GDK

  • Former member
Re: Small Props preferred over A-321?
« Reply #6 on: June 03, 2010, 05:37:47 PM »
I don't really buy the explanation sami posted in that other thread either. 

<<all things are also not as nearly easy / simple to make work just by saying that "this and that should be made" - but as you know development is an (slow) ongoing project..>>

That was what sami said in another thread of the relevant issue.

Offline Sami

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Re: Small Props preferred over A-321?
« Reply #7 on: June 03, 2010, 05:46:17 PM »
the RJs will fill into the mid 90%s, while the larger aircraft will languish somewhere in the 60%s.
...
You'd think all 45 of those passengers would hear about the 80 empty seats on the much more comfortable plane and rebook their flights.

You are looking the whole thing in a completely wrong way, like many others. I did note of this on other topic of the same issue too, but shortly:

The LF % is irrelevant in such comparison. Naturally a smaller plane will have a higher LF if same number of seats is (roughly) sold as in larger plane. Paxes also do not know how many seats has been booked on to a flight and it's also irrelevant. Each plane does have a comfort and speed rating but Q400 for example is as good and comfortable as BAe 146 in the eyes of a regular Joe Pax.

The system counts HOW MANY people will buy the ticket to each flight, based on variables like price and dep/arr time etc. You should look at the actual number of seats sold in each flight and not the LF if planes are not same sized, otherwise makes no sense in comparing them.

was1984

  • Former member
Re: Small Props preferred over A-321?
« Reply #8 on: June 03, 2010, 06:57:38 PM »
So what you are saying is that the seat demand of a flight is unrelated to how many seats are available on a flight?

In my example (and I've seen this on multiple occasions), I could have three primetime flights, one with say an A321, an A300, and another with small regional jet with 50 seats.  The regional jet might be at 95% LF, the A321 might be at 80% LF, and the A300 might be at 60% LF.  My base airport is Haneda, so some routes have 10k+ passengers demanded, and I've seen this.

If I'm understanding you correctly, there are a certain number of passengers that are willing to fly in a given flight, even if the overall demand is thousands of passengers.  Am I understanding correctly?  If so, this is a huge bias toward small aircraft.

Offline Sigma

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Re: Small Props preferred over A-321?
« Reply #9 on: June 03, 2010, 11:12:47 PM »
You are looking the whole thing in a completely wrong way, like many others. I did note of this on other topic of the same issue too, but shortly:

The LF % is irrelevant in such comparison. Naturally a smaller plane will have a higher LF if same number of seats is (roughly) sold as in larger plane. Paxes also do not know how many seats has been booked on to a flight and it's also irrelevant. Each plane does have a comfort and speed rating but Q400 for example is as good and comfortable as BAe 146 in the eyes of a regular Joe Pax.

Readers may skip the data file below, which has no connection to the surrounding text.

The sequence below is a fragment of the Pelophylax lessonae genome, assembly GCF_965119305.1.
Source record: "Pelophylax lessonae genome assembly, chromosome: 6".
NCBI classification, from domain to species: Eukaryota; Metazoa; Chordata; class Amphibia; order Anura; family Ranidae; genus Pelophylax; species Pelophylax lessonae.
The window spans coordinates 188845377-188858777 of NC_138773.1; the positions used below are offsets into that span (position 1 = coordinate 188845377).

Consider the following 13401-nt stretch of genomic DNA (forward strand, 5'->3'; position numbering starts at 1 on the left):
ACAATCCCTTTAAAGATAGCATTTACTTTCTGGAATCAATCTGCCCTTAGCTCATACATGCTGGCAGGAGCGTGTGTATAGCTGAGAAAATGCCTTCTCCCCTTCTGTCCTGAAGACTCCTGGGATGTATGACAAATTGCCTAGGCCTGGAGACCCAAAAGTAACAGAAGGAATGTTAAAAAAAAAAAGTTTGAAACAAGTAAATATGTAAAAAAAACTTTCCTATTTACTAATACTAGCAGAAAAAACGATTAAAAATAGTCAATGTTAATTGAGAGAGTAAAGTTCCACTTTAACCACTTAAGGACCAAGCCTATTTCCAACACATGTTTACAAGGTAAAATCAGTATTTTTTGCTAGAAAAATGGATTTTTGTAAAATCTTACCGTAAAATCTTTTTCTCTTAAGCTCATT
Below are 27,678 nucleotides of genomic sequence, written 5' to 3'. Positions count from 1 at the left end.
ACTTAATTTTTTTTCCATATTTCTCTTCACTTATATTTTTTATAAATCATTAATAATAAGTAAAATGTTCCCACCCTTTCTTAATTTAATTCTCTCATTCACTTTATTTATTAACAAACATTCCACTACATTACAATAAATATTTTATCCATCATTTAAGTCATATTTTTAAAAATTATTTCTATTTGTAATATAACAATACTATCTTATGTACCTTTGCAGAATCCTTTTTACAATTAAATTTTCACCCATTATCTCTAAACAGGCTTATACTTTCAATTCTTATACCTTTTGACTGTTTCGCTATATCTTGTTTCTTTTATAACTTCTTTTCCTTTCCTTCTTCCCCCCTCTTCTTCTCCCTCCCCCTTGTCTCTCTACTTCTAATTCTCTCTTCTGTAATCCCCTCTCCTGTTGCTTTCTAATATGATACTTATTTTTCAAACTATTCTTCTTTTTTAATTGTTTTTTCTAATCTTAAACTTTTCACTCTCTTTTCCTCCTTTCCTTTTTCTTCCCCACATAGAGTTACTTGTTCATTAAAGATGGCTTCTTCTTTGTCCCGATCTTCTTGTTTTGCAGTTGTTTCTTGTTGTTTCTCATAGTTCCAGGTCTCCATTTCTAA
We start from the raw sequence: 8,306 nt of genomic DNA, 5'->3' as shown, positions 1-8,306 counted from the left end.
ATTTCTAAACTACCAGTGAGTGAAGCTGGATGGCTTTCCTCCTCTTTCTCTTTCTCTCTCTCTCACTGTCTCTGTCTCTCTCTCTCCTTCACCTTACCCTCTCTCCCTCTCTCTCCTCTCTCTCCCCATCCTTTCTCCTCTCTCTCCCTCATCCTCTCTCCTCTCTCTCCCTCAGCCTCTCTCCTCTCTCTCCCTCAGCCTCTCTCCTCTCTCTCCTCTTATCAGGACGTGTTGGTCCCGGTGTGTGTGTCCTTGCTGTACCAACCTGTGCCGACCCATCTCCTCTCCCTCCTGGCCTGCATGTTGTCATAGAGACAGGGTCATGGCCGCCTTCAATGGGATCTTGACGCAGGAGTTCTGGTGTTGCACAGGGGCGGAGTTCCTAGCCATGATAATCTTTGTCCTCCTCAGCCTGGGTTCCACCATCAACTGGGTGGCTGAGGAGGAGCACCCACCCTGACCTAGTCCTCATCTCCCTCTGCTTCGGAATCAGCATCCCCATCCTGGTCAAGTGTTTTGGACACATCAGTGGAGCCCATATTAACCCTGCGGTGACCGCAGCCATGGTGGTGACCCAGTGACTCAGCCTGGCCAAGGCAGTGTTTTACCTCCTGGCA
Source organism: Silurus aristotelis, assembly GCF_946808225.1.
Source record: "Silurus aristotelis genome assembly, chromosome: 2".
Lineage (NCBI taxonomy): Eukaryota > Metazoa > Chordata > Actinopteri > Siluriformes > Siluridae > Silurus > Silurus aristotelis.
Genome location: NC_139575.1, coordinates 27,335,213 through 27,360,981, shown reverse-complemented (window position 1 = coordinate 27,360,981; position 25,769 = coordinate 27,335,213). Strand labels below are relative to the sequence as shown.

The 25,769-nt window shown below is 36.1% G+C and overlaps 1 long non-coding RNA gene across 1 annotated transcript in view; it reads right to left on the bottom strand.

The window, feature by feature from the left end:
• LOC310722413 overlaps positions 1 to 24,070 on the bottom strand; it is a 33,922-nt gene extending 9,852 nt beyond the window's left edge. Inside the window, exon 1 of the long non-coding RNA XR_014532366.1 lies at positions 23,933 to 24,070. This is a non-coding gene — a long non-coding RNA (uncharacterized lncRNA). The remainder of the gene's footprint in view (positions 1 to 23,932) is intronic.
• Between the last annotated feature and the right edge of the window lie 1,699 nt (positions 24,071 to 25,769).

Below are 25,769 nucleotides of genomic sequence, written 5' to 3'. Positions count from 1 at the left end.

The system counts HOW MANY people will buy the ticket to each flight, based on variables like price and dep/arr time etc. You should look at the actual number of seats sold in each flight and not the LF if planes are not same sized, otherwise makes no sense in comparing them.

The number of seats sold on each flight is just as irrellevant as the LF, sami.  There's only one thing that matters -- and that's which plane will yield me the most passengers with my "allotment" of seats.  How many seats I sell on a given flight is completely irrelevant, what my LF is is irrelevant; all that matters when competing for a route is how many seats I can sell in a given day.

If a route has a demand of 1000, you are only allowed to supply 2000 seats.  Period.  The ultimate point of competition is to get as many of those 1000 pax as you possibly can.

You can choose to supply that with either 5 flights of 400 seats, 10 flights of 200 seats, or 20 flights of 100 seats.

In real-life, any one of those options would have merit.  Different pricing models and/or different cost structures would come into play between them.  But in AWS there is only one "right" answer.  And that is 20 flights of 100 seats.  Every other option is a LOSING one.  You can't effectively compete on operating costs, competing on price is minimally effective at best, ultimately only competiting on the size of the aircraft works.  You can say that it's not a preference for the size of the aircraft itself but rather the flight frequency if you want, but that's exactly the same thing.  Since there is a cap on allowed seat supply, "more frequency" MEANS "smaller aircraft".  They're essentially interchangeable terminology.

Sure you can say that those 20 flights cost more money to operate, and you'd be right, but the sheer fact is that the cost of doing so isn't detrimental to the benefit that one receives.  LFs stay higher on smaller aircraft, costs are more easily covered, prices can stay MUCH higher, and profitability is maintained longer than the opponent operating fewer (but much more expensive) aircraft at lower seat prices to even hope to compete, though they will lose to the ultimate power of the smaller aircraft operator.  And with the way margins are so overblown there is no deterrent to operating money-losing routes that there is in reality.  When margins are slim as they are in real-life, slight cost differences make all the difference and such cost-intensive ventures wouldn't last long, but here, for a well-run business, the difference between the varying options is simply the difference between a mind-blowing 50% margin and a slightly-less-so 25% one.

Find me an example, ever, where in real-life one airline combated another on a route by going on the offense with a huge fleet of smaller aircraft.  And, what's more, they did it while charging a higher price.  And not only did it, but did it successfully.  Because that's exactly how it works here.  Anyone who knows anything about competition in this game knows that's far and away the most effective form of "competition".